Recently a friend and I began a discussion on the concept of evil. We have very different viewpoints; his being more Eastern and mine being more Judeo-Christian. I wanted to understand what he thought of raw evil (as I would call it), such as in cases of serial murderers, etc. He recommended that I read Journey into Darkness by John Douglas to better understand such scenarios.

The book offers the reader the opportunity to follow the FBI’s premier investigative profiler as he penetrates the minds and motives of the most terrifying serial criminals. The first few chapters of the book are really a downer. Douglas goes through several horrifying crime scenes that make you want to lock the doors and stay inside. After awhile, the book becomes easier to take, though hardly really pleasant or enjoyable. As you read through accounts of different crimes you are struck by the fact that you are never truly safe and that there is no such thing as being overly cautious, since a lot of crimes occur in just a few seconds of opportunity. One such case was the story of a six-year old girl who went to an evening church service. She went to the bathroom alone, and was abducted on her way back to the service.

My mother instilled a healthy sense of fear into me. As a child as I was taught her favorite maxims, such as “bad guys have cars [so don’t assume your neighborhood is safe]” and “never go to crime scene #2 [things will just get worse]”. Despite my mom’s efforts, there were still many opportunities for harm to befall my siblings and I. I used to ride my bike to Ben Franklin’s by myself. My siblings and I would play at a neighborhood church’s playground during the weekdays, when no one else was around. I was allowed to walk the few blocks to friends’ houses, though I was always supposed to call once I got there (something I often forgot about, much to my mother’s annoyance). This is in no way to suggest that I did not grow up with an adequate safety net around me. In fact, I want to suggest the opposite: despite many efforts that focused on safety, there were still holes in the net. Those will always exist, and the best we can do is minimize them.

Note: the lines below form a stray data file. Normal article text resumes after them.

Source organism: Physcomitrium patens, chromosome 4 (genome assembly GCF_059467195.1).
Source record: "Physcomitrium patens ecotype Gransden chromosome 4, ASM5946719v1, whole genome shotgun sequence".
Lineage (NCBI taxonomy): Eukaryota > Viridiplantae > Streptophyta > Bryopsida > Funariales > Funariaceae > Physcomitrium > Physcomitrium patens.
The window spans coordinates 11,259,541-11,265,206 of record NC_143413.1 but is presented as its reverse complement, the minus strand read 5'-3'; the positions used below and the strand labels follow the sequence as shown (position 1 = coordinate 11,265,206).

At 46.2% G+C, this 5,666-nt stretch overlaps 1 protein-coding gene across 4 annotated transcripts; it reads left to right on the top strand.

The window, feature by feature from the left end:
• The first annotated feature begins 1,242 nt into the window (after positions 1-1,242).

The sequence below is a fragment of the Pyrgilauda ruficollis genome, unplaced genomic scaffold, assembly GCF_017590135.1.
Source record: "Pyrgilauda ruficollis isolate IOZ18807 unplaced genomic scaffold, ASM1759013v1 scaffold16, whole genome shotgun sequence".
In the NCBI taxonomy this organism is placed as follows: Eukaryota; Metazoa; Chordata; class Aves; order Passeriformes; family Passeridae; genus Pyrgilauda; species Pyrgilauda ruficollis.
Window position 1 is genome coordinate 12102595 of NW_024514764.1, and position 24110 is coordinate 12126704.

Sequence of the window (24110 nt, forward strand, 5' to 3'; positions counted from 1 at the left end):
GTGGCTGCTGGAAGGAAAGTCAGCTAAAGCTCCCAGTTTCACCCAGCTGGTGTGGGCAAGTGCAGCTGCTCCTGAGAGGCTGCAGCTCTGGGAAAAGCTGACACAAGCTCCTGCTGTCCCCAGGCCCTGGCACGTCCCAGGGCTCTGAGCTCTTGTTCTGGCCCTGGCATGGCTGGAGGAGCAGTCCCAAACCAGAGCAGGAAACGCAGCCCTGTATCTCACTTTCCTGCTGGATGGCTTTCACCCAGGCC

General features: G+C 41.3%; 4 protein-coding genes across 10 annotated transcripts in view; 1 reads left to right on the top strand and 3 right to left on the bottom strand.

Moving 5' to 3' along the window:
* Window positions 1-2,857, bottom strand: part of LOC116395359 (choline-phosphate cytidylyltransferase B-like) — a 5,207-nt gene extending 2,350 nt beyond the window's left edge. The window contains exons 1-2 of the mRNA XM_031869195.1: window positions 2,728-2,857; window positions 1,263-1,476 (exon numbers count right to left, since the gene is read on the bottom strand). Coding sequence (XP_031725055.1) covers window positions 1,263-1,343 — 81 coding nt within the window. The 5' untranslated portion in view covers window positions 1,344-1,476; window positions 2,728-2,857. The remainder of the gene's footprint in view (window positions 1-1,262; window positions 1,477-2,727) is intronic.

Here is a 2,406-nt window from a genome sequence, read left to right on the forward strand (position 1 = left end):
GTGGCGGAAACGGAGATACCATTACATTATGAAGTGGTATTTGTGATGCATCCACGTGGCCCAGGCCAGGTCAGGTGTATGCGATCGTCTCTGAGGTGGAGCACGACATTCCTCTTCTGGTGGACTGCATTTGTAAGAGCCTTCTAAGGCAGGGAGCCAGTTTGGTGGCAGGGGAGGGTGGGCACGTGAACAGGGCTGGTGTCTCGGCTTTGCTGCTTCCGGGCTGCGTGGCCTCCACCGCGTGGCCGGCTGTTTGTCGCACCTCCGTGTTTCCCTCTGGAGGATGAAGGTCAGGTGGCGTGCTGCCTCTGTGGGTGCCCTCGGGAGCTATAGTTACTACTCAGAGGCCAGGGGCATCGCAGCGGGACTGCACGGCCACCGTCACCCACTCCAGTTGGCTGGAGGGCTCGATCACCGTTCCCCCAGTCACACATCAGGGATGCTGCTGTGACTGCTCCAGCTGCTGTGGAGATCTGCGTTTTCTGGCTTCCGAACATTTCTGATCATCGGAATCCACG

What will I do when I have kids? Will I need to watch them every second of every day? Can’t they roam around the neighborhood and play without me having to worry about them? Can I not even look away from them when we are at church? Despite what my husband thinks, I have no plan to become overly-protective. Douglas encourages a balanced attitude. The chances are in our favor that our children will not be abducted, but we still must set up multiple deterrents so that such an opportunity is highly unlikely.

While there is much more to the book than the section on child abductions, it is this section that made the book worth my time. For those interested in criminal profiling, there is plenty of that scattered throughout this book, though other books may offer a better survey of the subject.

And as for the discussion on evil? Well, I am nowhere close to understanding anything. I am putting that topic on hold for now, though I would like to come back to it eventually.

December 10, 2006 Posted by | books | Comments Off on Journey into Darkness